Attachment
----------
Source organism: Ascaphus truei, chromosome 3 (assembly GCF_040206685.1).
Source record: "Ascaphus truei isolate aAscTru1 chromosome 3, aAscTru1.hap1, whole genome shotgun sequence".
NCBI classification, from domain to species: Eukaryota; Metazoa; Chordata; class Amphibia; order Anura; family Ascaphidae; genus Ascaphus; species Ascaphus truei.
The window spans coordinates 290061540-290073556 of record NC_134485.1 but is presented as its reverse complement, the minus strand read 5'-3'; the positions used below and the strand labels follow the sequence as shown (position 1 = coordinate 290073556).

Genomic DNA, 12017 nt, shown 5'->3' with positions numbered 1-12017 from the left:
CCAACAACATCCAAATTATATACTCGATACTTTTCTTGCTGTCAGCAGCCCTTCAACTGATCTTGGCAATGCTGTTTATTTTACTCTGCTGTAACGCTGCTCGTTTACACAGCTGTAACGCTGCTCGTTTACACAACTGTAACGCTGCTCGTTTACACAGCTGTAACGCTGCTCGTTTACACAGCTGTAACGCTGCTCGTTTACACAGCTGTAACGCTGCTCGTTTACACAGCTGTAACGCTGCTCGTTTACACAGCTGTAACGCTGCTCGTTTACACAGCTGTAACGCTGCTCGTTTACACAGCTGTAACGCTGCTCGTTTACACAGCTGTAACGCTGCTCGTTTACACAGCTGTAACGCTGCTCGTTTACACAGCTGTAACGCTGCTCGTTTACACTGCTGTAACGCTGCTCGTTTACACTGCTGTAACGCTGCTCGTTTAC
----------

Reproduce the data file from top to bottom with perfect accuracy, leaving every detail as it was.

Source organism: Ascaphus truei, chromosome 3 (assembly GCF_040206685.1).
Source record: "Ascaphus truei isolate aAscTru1 chromosome 3, aAscTru1.hap1, whole genome shotgun sequence".
NCBI classification, from domain to species: Eukaryota; Metazoa; Chordata; class Amphibia; order Anura; family Ascaphidae; genus Ascaphus; species Ascaphus truei.
The window spans coordinates 290061540-290073556 of record NC_134485.1 but is presented as its reverse complement, the minus strand read 5'-3'; the positions used below and the strand labels follow the sequence as shown (position 1 = coordinate 290073556).

Genomic DNA, 12017 nt, shown 5'->3' with positions numbered 1-12017 from the left:
CCAACAACATCCAAATTATATACTCGATACTTTTCTTGCTGTCAGCAGCCCTTCAACTGATCTTGGCAATGCTGTTTATTTTACTCTGCTGTAACGCTGCTCGTTTACACAGCTGTAACGCTGCTCGTTTACACAACTGTAACGCTGCTCGTTTACACAGCTGTAACGCTGCTCGTTTACACAGCTGTAACGCTGCTCGTTTACACAGCTGTAACGCTGCTCGTTTACACAGCTGTAACGCTGCTCGTTTACACAGCTGTAACGCTGCTCGTTTACACAGCTGTAACGCTGCTCGTTTACACAGCTGTAACGCTGCTCGTTTACACAGCTGTAACGCTGCTCGTTTACACAGCTGTAACGCTGCTCGTTTACACAGCTGTAACGCTGCTCGTTTACACTGCTGTAACGCTGCTCGTTTACACTGCTGTAACGCTGCTCGTTTAC